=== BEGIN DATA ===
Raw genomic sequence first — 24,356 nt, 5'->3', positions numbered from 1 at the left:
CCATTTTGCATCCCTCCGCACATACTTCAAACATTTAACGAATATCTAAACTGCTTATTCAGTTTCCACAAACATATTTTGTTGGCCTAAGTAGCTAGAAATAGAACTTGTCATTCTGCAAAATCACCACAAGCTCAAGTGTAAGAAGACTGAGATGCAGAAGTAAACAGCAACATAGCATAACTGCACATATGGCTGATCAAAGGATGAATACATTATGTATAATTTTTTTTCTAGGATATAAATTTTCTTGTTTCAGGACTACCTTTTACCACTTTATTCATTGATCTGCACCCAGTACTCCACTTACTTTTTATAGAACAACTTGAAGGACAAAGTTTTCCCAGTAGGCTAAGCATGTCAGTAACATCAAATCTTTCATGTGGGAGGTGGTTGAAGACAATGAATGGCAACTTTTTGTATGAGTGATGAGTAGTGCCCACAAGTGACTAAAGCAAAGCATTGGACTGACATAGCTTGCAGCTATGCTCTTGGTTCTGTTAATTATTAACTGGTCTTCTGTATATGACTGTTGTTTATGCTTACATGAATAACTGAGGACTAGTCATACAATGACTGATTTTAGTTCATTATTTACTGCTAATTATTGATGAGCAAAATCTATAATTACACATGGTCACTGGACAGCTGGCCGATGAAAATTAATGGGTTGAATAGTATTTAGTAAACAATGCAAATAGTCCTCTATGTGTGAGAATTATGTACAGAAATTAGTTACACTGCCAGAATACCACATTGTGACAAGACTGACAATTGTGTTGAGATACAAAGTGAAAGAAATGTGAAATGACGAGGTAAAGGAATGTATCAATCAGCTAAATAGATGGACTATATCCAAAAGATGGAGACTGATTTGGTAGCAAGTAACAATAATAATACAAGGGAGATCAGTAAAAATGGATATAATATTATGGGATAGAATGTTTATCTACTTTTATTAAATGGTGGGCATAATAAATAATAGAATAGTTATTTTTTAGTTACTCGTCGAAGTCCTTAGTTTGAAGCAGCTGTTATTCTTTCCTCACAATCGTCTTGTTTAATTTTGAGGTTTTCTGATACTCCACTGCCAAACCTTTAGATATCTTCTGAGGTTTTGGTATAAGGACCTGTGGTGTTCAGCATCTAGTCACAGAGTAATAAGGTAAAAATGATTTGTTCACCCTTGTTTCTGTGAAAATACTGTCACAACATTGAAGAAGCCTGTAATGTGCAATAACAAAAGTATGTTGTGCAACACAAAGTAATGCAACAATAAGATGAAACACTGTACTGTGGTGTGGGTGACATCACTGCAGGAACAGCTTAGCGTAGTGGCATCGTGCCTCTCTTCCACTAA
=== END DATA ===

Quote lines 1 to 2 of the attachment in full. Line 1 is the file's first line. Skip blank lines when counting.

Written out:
Raw genomic sequence first — 24,356 nt, 5'->3', positions numbered from 1 at the left:
CCATTTTGCATCCCTCCGCACATACTTCAAACATTTAACGAATATCTAAACTGCTTATTCAGTTTCCACAAACATATTTTGTTGGCCTAAGTAGCTAGAAATAGAACTTGTCATTCTGCAAAATCACCACAAGCTCAAGTGTAAGAAGACTGAGATGCAGAAGTAAACAGCAACATAGCATAACTGCACATATGGCTGATCAAAGGATGAATACATTATGTATAATTTTTTTTCTAGGATATAAATTTTCTTGTTTCAGGACTACCTTTTACCACTTTATTCATTGATCTGCACCCAGTACTCCACTTACTTTTTATAGAACAACTTGAAGGACAAAGTTTTCCCAGTAGGCTAAGCATGTCAGTAACATCAAATCTTTCATGTGGGAGGTGGTTGAAGACAATGAATGGCAACTTTTTGTATGAGTGATGAGTAGTGCCCACAAGTGACTAAAGCAAAGCATTGGACTGACATAGCTTGCAGCTATGCTCTTGGTTCTGTTAATTATTAACTGGTCTTCTGTATATGACTGTTGTTTATGCTTACATGAATAACTGAGGACTAGTCATACAATGACTGATTTTAGTTCATTATTTACTGCTAATTATTGATGAGCAAAATCTATAATTACACATGGTCACTGGACAGCTGGCCGATGAAAATTAATGGGTTGAATAGTATTTAGTAAACAATGCAAATAGTCCTCTATGTGTGAGAATTATGTACAGAAATTAGTTACACTGCCAGAATACCACATTGTGACAAGACTGACAATTGTGTTGAGATACAAAGTGAAAGAAATGTGAAATGACGAGGTAAAGGAATGTATCAATCAGCTAAATAGATGGACTATATCCAAAAGATGGAGACTGATTTGGTAGCAAGTAACAATAATAATACAAGGGAGATCAGTAAAAATGGATATAATATTATGGGATAGAATGTTTATCTACTTTTATTAAATGGTGGGCATAATAAATAATAGAATAGTTATTTTTTAGTTACTCGTCGAAGTCCTTAGTTTGAAGCAGCTGTTATTCTTTCCTCACAATCGTCTTGTTTAATTTTGAGGTTTTCTGATACTCCACTGCCAAACCTTTAGATATCTTCTGAGGTTTTGGTATAAGGACCTGTGGTGTTCAGCATCTAGTCACAGAGTAATAAGGTAAAAATGATTTGTTCACCCTTGTTTCTGTGAAAATACTGTCACAACATTGAAGAAGCCTGTAATGTGCAATAACAAAAGTATGTTGTGCAACACAAAGTAATGCAACAATAAGATGAAACACTGTACTGTGGTGTGGGTGACATCACTGCAGGAACAGCTTAGCGTAGTGGCATCGTGCCTCTCTTCCACTAA